Royals exhibit patience, cool off Red Sox
Kansas City draws eight walks; DeJesus delivers for son
BOSTON -- It was like a walk in the park, Fenway Park that is, for the Royals.
They took advantage of Boston starter Daisuke Matsuzaka's wildness and dealt the Red Sox a 4-3 loss on Thursday night as Fenway's 576th consecutive sellout crowd, 37,940, watched.
Dice-K, who walked eight and hit a batter in 4 2/3 innings, took the loss. Brian Bannister, who walked no one in his six innings, picked up his fourth victory and saw few flaws in the Royals.
"That's how it's supposed to look," Bannister said. "A lot of quality at-bats by our hitters, no mistakes in the field, and I was able to give a quality start and some good arms came out of the 'pen and did their job. That's what it takes to beat a hot team like that."
Perfect arms out of the bullpen -- 1-2-3 innings by Robinson Tejeda in the seventh, Blake Wood in the eighth and Joakim Soria in the ninth. It was Soria's 12th save.
This is from a 'pen that was extraordinarily leaky earlier this season, but this performance of perfection did not surprise Royals manager Ned Yost.
"Not really," Yost said. "I mean Robby's been throwing great, Woody's been throwing great and I feel pretty good every time Soria gets in the game."
Matsuzaka, who pitched 7 2/3 hitless innings in his previous start, this time just couldn't hit the strike zone. The way the Royals began, however, it seemed he might escape his walk on the wild side unscathed.
His fastball command was erratic at best.
"He'd have it for a click, and then he was still powerful," Red Sox catcher Jason Varitek noted. "And then obviously, it would run awry on him."
Two walks in the first inning resulted in nothing. And in the fourth, the Royals loaded the bases with no outs as David DeJesus walked, Billy Butler singled and Jose Guillen was hit by a pitch.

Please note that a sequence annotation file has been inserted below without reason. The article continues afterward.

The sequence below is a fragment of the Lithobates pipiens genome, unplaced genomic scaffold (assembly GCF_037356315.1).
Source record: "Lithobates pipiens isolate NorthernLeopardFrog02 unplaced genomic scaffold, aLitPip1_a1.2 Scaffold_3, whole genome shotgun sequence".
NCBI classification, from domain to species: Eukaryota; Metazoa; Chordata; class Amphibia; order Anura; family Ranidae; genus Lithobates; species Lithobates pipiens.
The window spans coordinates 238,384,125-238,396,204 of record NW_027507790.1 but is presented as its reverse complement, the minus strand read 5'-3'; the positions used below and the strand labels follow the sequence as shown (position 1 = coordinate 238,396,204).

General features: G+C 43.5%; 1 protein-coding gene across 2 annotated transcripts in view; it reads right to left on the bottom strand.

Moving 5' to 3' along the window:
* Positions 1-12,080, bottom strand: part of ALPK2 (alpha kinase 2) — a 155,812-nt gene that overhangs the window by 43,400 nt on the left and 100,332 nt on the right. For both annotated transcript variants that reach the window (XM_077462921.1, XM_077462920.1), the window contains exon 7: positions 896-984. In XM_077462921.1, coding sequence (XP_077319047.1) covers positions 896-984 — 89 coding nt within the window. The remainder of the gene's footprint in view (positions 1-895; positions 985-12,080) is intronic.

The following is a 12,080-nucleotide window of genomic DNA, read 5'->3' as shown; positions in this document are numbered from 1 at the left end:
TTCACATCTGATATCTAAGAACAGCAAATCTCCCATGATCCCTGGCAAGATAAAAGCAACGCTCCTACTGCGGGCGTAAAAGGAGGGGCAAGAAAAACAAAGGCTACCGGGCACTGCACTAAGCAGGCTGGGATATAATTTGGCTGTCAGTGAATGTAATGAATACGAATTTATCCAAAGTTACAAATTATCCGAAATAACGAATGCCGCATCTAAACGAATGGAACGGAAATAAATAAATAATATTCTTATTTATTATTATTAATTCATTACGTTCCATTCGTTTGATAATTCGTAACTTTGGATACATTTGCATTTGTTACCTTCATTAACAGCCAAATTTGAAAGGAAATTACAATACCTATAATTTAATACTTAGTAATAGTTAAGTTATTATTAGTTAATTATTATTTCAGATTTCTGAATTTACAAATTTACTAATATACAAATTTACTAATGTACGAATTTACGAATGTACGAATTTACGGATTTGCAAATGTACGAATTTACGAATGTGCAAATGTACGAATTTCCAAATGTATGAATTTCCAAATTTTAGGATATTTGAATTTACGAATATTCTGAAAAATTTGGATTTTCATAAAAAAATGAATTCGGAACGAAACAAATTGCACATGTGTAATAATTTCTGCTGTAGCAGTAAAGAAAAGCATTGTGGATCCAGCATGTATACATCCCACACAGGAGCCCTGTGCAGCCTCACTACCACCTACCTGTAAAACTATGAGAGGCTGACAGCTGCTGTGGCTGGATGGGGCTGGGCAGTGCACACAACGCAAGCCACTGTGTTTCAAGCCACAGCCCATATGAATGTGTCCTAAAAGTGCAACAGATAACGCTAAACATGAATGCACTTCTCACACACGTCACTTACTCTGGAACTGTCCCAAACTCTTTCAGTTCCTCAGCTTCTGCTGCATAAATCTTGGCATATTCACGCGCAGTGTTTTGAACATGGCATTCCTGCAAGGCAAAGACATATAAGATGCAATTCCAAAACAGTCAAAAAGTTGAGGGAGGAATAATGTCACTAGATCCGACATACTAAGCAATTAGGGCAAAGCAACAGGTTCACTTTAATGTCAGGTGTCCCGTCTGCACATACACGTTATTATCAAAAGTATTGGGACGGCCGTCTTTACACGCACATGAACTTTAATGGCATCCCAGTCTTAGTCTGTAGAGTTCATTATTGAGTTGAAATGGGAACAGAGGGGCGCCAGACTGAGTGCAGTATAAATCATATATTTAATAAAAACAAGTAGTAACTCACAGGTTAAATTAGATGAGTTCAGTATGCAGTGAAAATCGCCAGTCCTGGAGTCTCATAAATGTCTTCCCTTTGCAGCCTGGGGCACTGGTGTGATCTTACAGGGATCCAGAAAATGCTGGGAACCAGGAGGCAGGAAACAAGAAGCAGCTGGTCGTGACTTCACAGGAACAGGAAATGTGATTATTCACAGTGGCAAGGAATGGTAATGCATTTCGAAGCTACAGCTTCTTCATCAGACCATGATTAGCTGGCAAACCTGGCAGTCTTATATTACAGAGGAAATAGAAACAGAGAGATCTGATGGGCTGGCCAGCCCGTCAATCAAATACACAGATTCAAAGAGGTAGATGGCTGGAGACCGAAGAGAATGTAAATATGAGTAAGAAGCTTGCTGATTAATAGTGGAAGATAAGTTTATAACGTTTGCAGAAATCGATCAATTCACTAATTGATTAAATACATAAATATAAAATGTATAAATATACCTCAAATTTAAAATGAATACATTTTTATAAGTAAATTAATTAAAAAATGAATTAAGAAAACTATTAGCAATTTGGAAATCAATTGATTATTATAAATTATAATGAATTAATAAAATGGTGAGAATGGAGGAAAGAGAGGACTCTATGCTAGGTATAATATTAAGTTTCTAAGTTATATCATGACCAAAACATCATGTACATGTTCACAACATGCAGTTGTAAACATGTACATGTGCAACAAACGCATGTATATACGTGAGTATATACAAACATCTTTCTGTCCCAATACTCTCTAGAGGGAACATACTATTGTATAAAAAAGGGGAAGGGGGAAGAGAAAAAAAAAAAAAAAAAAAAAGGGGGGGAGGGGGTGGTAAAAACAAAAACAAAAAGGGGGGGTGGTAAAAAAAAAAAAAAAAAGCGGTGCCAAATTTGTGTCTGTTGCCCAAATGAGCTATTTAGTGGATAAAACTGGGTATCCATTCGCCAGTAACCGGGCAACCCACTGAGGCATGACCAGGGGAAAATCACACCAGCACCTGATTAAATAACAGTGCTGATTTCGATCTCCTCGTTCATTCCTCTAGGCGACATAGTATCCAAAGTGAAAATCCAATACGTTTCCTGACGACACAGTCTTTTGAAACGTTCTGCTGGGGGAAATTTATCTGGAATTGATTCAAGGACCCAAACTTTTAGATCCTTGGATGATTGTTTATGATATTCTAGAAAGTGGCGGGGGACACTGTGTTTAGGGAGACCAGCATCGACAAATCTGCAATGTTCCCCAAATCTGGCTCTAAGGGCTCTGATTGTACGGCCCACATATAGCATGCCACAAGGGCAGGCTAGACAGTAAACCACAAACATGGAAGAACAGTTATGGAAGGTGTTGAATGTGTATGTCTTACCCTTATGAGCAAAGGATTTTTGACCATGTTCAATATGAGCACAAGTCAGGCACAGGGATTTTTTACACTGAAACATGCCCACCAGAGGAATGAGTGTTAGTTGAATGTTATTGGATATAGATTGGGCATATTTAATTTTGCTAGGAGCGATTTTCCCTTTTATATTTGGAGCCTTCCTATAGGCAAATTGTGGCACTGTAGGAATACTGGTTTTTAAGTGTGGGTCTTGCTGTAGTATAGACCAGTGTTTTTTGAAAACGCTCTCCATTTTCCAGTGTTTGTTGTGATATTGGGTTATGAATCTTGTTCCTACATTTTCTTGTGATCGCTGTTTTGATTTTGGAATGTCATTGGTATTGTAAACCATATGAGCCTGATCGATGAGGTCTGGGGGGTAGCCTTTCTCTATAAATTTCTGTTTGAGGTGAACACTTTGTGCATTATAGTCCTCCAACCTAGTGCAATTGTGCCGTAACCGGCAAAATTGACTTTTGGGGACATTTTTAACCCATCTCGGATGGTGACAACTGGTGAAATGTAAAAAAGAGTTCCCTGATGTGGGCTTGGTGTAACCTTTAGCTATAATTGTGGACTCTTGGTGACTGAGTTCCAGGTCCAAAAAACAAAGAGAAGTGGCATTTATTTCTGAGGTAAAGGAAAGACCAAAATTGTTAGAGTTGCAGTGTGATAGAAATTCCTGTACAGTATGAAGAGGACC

(Statistical note: Guillen has been plunked 139 times in his career, fifth most among active players. The leader? Teammate Jason Kendall with 251.)
But that Royals opportunity ended with two infield liners and a fly ball that were caught.
"I just told 'em when they came in, 'Load 'em up again,' and they did," Yost said.
Sure enough. In the fifth, two walks surrounded a strikeout, and DeJesus knocked in the first run with a single. Butler walked to load 'em up and Guillen walked to force in a run.
"We're sitting at the edge of our seat with the seat belt on," Red Sox manager Terry Francona said.
Alberto Callaspo's bouncer resulted in a force out at the plate, but then Dice-K unleashed a wild pitch and Butler chugged home for a 3-1 lead.
Boston was helped by an unusual happening in scoring a fourth-inning run. With one out and Kevin Youkilis on first, J.D. Drew's bouncer hit second-base umpire Paul Schrieber in the shoulder for a single before it could reach Chris Getz.
"That was bad luck, and then immediately I'm trying to go through my mental rulebook," Bannister said. "Is one guy out? Are both guys safe? I know he gets a hit, but does one guy have to go back to first? Of course, both guys are still out there."
That deprived the Royals of an inning-ending double play in Yost's eyes.
"It was absolutely a double play, Getz was right there," Yost said. "But I told Banny, 'Don't worry about it, that one lucky run is not going to beat you.' "
Adrian Beltre's single got that lucky run home, and the Red Sox made the score 3-2 when Bill Hall led off the fifth with a home run over the Green Monster. And Bannister let in another run in the sixth as Varitek bounced a RBI double off the famous wall in left.
"I got beat by the Men in Black and the Green Monster tonight," Bannister quipped.
But he didn't get beat at all because ex-Royal Joe Nelson, who relieved Matsuzaka, gave up a fourth run in the sixth on Mike Aviles' single and DeJesus' double off the Monster. That gave DeJesus two hits and two RBIs on his first night back from attending the birth of his son, David Jr., in Kansas City.
"David DeJesus had a big night for David Jr. -- the first time he had a chance to watch his dad play -- so that was pretty cool," Yost said.
Yost might have put some imagination into that account, but according to Papa DeJesus, it was true. His wife and 2-day-old David Jr. were in front of the TV.
"Exactly," DeJesus said. "Kim was telling me they were going to watch. So that's pretty cool."
The victory gave the Royals an 8-5 record since Yost took over as manager, and the loss clipped the Red Sox's winning streak at five.
"We knew that they've been hot, but we also feel like we're playing pretty good, too," Yost said. "We feel pretty good about ourselves, and I think it showed tonight."
Dick Kaegel is a reporter for MLB.com. This story was not subject to the approval of Major League Baseball or its clubs.